Chekhov shows the faults, passions, and more rarely, the redeeming qualities of a diverse range of people, from peasants, to widows, to aristocrats, to clergy. Without seeming to make moral judgments (except perhaps in "The Grasshopper" which seems to outrightly condemn the cruelty of the characters and satirize the arrogance of actors), Chekhov shows people as they really are--struggling, weak, philosophical, victims of circumstance, victims of their own self-delusion, compassionate, filled with beauty, sorrow, and cruelty. In essence, he captured the complex workings of human nature.

Chekhov's stories also capture the atmosphere of late 19th-century Russia: steeped in images of the Orthodox Church; the encroaching modern world on a hard, unmerciful landscape; ubiquitous vodka, often gone bad, which makes people roll on the ground and lose their senses; corrupt government officials and clergy; crude, stupid peasants; philosophical meanderings that intrude upon getting water from a well or treating a patient sick with typhus. Characters are plagued with poverty, disease, superstition, infidelity, even murder. Some towns are hundreds of miles from a railroad station, and you begin to see how hard life in 19th-century Russia must have been.

But while the names of characters may be long and hard to remember, while there are numerous references to towns, rivers, landmarks, and people a non-Russian is unfamiliar with, the struggles and details told in these stories are relevant to anyone, in any country. There is great power in Chekhov's ability to reveal the complexities in life without being sentimental or melodramatic, and his conciseness and richness of language is inspiring.

Besides a better selection in the early stories, I would have liked more background about Russia, about the many references in the stories that were hard to follow. The introduction isn't a bad portrait of Chekhov's life and work, quoting his letters and others who have commented on him, but it wasn't all that helpful in approaching the stories with a good idea of what I was getting into. I have since read more about him, which has helped me to better appreciate my reading. I'm also intrigued to read more of Chekhov's work.
2 of 2 people found the following review helpful
4.0 out of 5 stars Wonderful stories, lame commentary 21 Oct 2007
By raboof - Published on Amazon.com
Format:Paperback
Chekov brings a warmth and "fleshiness" to Russian fiction that is not so prominent in the works of other authors. This collection of short stories provides a big taste of 18th and 19th century Russian peasant life. Characters are real people, with humor and sadness, dedication and flightiness, and most of all roots in the ground.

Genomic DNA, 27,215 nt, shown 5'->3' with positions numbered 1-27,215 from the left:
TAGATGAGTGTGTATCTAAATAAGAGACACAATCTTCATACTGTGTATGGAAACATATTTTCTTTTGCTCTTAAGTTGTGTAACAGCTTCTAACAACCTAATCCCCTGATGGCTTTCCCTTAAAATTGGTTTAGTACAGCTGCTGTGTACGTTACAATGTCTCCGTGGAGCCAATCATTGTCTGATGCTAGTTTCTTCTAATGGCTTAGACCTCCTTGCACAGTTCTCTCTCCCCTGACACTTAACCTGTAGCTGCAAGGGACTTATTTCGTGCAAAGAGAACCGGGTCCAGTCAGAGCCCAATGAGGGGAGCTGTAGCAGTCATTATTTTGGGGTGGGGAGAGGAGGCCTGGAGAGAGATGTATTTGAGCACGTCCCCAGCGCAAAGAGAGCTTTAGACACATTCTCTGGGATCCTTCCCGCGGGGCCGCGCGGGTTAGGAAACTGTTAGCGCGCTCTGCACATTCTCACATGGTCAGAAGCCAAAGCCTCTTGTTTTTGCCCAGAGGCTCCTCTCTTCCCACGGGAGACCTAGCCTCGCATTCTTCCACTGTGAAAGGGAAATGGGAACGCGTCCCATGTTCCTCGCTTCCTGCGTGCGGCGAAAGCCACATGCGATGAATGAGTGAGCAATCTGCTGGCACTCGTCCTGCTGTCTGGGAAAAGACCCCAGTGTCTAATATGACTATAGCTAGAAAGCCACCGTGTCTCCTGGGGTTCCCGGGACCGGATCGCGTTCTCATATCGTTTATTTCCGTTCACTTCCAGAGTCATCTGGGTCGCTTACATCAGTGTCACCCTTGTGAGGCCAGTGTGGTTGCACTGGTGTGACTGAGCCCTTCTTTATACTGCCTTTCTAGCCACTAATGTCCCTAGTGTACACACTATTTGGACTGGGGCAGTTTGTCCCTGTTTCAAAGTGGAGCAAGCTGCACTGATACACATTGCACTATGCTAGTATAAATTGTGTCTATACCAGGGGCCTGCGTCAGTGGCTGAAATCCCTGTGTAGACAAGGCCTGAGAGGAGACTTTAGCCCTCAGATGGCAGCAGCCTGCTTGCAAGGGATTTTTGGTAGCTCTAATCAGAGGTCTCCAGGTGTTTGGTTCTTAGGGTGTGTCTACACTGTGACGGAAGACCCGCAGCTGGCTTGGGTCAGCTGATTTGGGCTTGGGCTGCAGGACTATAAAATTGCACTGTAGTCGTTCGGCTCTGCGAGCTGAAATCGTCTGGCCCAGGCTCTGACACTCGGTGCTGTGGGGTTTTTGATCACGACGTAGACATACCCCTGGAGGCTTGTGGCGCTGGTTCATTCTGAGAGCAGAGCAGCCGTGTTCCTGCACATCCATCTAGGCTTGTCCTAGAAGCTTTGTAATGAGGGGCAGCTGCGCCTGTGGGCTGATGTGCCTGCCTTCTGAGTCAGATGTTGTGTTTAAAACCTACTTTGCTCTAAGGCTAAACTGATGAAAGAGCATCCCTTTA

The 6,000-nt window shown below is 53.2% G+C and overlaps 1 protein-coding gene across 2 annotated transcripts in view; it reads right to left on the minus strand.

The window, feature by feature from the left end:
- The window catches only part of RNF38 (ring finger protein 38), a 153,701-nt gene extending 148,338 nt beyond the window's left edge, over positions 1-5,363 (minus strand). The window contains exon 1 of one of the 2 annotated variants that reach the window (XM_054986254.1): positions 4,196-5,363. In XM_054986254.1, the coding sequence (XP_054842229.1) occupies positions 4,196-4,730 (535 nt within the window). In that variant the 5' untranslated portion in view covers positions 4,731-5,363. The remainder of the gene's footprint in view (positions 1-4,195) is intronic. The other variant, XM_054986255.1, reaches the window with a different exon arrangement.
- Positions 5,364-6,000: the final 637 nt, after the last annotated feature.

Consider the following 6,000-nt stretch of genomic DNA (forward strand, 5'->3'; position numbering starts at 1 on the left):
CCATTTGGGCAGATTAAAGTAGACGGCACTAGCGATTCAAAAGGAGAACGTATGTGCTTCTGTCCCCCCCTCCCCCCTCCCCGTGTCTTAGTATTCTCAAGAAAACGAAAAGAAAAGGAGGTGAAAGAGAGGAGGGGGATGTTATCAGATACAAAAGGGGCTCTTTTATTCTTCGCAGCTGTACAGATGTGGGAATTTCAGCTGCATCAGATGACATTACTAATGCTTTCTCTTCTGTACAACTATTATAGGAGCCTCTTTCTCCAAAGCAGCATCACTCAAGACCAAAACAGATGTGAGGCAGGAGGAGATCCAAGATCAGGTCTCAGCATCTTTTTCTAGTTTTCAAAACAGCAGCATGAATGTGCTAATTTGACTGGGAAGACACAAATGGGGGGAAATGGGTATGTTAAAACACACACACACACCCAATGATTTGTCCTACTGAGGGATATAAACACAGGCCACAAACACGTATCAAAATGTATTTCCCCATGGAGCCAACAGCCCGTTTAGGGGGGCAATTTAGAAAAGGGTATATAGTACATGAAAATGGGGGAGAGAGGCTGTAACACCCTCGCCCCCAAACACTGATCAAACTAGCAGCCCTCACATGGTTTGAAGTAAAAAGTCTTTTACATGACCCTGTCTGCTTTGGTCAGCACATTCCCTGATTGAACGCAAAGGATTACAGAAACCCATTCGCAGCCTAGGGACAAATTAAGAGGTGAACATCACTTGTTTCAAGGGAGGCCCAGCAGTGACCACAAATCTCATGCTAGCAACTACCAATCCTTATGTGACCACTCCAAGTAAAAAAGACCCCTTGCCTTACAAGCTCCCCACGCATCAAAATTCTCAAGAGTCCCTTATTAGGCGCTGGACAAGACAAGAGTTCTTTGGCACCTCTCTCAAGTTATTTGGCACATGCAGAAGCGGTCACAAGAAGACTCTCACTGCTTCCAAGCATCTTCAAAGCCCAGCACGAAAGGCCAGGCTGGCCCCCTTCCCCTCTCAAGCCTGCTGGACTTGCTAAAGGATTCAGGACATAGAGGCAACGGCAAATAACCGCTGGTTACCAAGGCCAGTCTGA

For the stories, I really loved the book. Because of Chekov's insistent realism, the pain and pleasure of these fictional characters were just as real as if I were reading a biography. The editing and organization of the stories is flawless, with each story leading positioned well with the story before and after it.

What I found disappointing was the commentary in the preface and the afterword and "study guide". Compare the rich and complete commentary of Penguin Classic's Crime and Punishment to the vapid and wholly uninteresting opinion piece of Barnes and Noble's Ward No. 6. In the former, the commentator provides context, insight, and relevant information regarding the story to follow. That commentary makes the book richer and more enjoyable. The latter (this book) commentary provides no such context, no insight, and not a shred of relevant information regarding the stories, Chekov, of related literature. It seems to be little more than a hack-job criticism of Super-realism and the author's own biases.

The study section at the end is again more of the same. The followup questions focus on the commentary rather than the text, so students are turned against the author for his style rather than towards the value of the literature itself. The short blurb about some Katherine Mansfield seems wholly out of place with neither relevancy to the stories nor connection to the commentary.

I recommend the book for its stories, but skip everything preceding and following.
5.0 out of 5 stars A very Entertaining collection 31 Oct 2011
By John T C - Published on Amazon.com
Format:Kindle Edition
This is one of the most enjoyable books I ever read. The odd characters made it all the more funny. Being a recent peruser of Russian books and having developed an interest in them, I am up and ready for more Russian stories. The stories are deep, witty and humorous in a classic way. It comes after The Usurper and Other Stories as my second collection read this year. The stories are fine and hilarious and Chekhov's books to good to read.
4.0 out of 5 stars Great Stories -- Good Collection for Most Readers 22 Feb 2010
By Bill R. Moore - Published on Amazon.com
Format:Paperback